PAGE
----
Regimental Structure


During the mid eighteenth century a regiment of foot consisted of 10 companies. At full strength a typical company consisted of a Captain, Lieutenant, Ensign, 3 Sergeants, 3 Corporals, 2 Drummers and 70 Private Men. Officially 6 wives and their children were also allowed per company. Nine companies consisted of hatmen and one of grenadiers, the toughest and most experienced men in the regiment.
 

Officers

NCO's

Drummers

 Officers
 

 NCO's      
 

 Drummers     
 

The Men

The Wives

The Surgeon

 The Men

 The Wives

 The Surgeon

Of the ten companies, three would be commanded by field officers instead of Captains, the Colonel, Lieutenant-Colonel and Major. Colonels rarely fought with their regiments delegating command to the Lieutenant-Colonel or Major.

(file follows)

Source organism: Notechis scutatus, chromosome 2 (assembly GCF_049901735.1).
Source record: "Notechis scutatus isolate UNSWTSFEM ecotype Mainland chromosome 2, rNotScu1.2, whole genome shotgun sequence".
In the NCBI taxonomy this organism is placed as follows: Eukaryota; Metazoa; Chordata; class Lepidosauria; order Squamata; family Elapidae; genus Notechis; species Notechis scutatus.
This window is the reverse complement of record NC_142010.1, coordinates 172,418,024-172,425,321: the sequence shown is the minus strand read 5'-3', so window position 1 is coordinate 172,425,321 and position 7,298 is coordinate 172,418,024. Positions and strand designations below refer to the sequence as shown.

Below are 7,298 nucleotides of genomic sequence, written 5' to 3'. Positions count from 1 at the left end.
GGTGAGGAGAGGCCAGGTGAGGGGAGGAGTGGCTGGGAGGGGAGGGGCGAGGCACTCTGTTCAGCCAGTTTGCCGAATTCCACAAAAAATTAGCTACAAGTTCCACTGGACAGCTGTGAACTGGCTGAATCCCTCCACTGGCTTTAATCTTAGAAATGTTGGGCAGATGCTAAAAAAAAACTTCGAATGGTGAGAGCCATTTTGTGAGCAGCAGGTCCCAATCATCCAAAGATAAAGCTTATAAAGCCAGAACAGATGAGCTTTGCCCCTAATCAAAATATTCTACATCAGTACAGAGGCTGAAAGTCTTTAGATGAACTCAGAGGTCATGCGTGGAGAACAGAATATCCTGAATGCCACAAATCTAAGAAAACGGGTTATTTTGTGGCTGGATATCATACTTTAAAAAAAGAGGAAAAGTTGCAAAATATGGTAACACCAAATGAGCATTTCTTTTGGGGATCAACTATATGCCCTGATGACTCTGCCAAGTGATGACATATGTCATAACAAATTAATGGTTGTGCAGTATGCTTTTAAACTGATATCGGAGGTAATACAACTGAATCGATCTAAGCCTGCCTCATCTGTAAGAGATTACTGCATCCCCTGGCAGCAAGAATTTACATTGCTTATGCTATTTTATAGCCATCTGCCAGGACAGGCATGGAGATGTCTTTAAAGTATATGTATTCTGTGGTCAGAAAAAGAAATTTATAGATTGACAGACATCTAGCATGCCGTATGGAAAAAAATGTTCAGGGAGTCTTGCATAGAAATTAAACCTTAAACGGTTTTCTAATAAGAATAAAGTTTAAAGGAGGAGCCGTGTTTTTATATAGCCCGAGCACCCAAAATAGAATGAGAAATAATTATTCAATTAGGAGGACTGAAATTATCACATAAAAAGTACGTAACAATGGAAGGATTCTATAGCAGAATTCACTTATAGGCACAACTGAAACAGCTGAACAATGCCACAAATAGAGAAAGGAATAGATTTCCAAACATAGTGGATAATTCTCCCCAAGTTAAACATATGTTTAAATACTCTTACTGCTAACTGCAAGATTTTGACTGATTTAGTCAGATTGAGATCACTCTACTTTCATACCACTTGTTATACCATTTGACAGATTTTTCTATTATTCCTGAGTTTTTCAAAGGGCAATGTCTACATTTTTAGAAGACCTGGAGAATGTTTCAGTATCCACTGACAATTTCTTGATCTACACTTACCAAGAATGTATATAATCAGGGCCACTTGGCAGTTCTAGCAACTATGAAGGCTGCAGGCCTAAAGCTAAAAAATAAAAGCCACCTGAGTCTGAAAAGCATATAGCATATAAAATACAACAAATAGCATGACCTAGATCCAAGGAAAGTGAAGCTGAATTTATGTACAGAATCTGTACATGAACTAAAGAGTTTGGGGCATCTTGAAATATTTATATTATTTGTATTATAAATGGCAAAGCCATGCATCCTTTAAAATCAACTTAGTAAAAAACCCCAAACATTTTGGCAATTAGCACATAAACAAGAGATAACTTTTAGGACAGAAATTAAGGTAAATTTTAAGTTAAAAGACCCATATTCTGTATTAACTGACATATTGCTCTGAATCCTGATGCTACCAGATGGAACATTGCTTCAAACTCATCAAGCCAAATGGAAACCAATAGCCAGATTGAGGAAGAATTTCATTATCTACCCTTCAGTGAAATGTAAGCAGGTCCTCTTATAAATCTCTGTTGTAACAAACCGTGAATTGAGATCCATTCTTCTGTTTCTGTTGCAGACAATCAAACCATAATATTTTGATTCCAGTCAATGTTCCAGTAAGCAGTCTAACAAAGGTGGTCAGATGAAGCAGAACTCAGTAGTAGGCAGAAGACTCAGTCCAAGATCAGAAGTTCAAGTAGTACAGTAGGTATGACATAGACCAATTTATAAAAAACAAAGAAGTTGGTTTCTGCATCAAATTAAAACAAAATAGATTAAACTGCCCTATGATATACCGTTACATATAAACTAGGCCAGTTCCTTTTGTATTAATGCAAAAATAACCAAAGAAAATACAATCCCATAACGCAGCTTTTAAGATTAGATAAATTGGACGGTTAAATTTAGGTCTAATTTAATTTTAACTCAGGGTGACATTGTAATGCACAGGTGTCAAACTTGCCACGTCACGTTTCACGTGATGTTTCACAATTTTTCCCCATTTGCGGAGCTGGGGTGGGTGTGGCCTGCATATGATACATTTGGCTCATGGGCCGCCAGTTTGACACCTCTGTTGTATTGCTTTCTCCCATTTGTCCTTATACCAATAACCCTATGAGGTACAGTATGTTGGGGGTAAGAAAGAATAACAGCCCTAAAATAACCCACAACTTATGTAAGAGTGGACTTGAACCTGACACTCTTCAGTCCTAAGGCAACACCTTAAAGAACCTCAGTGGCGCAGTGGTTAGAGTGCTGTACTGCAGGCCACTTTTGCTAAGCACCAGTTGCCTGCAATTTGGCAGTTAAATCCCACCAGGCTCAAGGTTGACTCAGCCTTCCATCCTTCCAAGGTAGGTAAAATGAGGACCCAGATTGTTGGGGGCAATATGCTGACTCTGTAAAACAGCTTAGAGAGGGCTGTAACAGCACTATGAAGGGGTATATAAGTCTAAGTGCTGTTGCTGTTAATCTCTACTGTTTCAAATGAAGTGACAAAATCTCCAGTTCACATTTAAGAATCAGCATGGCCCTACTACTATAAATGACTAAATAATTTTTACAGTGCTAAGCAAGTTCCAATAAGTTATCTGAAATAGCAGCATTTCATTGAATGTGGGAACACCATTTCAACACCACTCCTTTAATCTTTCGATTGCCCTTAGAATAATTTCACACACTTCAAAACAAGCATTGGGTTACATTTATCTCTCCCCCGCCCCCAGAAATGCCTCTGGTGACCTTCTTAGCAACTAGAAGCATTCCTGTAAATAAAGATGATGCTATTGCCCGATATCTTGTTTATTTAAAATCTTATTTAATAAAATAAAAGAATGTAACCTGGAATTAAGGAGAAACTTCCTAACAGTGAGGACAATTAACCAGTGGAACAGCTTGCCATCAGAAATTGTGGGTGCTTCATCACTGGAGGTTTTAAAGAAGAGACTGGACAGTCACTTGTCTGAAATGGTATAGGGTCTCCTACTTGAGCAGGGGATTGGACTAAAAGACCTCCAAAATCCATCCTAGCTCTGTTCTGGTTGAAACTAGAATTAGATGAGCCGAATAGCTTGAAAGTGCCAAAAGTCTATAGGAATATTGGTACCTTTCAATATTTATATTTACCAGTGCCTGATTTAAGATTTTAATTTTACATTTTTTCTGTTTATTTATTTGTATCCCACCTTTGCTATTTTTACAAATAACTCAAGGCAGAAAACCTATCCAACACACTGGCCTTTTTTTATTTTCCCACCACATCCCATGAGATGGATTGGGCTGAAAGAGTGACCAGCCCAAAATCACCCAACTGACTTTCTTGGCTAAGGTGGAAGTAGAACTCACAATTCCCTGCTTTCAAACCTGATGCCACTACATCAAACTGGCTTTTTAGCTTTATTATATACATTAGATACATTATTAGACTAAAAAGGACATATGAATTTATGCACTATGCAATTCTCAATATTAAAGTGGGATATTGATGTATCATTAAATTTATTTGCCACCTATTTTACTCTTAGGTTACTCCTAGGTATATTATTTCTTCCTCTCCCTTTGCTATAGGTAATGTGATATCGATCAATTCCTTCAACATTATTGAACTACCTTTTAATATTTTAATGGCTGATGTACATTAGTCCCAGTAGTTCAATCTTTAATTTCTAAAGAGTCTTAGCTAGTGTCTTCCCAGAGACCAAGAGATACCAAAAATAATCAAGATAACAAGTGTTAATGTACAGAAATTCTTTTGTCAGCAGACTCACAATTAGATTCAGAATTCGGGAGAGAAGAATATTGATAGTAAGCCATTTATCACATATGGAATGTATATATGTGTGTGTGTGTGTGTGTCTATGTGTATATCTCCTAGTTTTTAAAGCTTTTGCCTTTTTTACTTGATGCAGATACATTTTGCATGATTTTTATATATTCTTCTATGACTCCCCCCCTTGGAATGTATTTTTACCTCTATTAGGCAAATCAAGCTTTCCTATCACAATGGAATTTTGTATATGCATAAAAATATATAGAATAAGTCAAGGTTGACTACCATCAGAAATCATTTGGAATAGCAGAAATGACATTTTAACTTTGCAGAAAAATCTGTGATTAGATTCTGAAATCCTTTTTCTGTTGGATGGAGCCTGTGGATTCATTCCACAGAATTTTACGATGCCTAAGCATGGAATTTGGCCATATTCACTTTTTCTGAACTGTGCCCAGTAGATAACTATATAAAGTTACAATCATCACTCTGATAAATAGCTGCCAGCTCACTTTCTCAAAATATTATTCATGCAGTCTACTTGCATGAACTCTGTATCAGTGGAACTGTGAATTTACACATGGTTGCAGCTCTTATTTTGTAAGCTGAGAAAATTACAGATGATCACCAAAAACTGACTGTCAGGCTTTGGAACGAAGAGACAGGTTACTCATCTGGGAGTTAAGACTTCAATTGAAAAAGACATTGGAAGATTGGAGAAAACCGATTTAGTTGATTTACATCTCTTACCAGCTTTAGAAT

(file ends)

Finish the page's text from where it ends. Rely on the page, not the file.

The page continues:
In addition to the field officers there were also a number of staff officers such as surgeon and chaplain. The posts of adjutant, quartermaster and paymaster were usually, though not invariably, held by officers in addition to their regular commissions.

An Act for punishing Mutiny and Desertion ; and for the better Payment of the Army and their Quarters. (1741)



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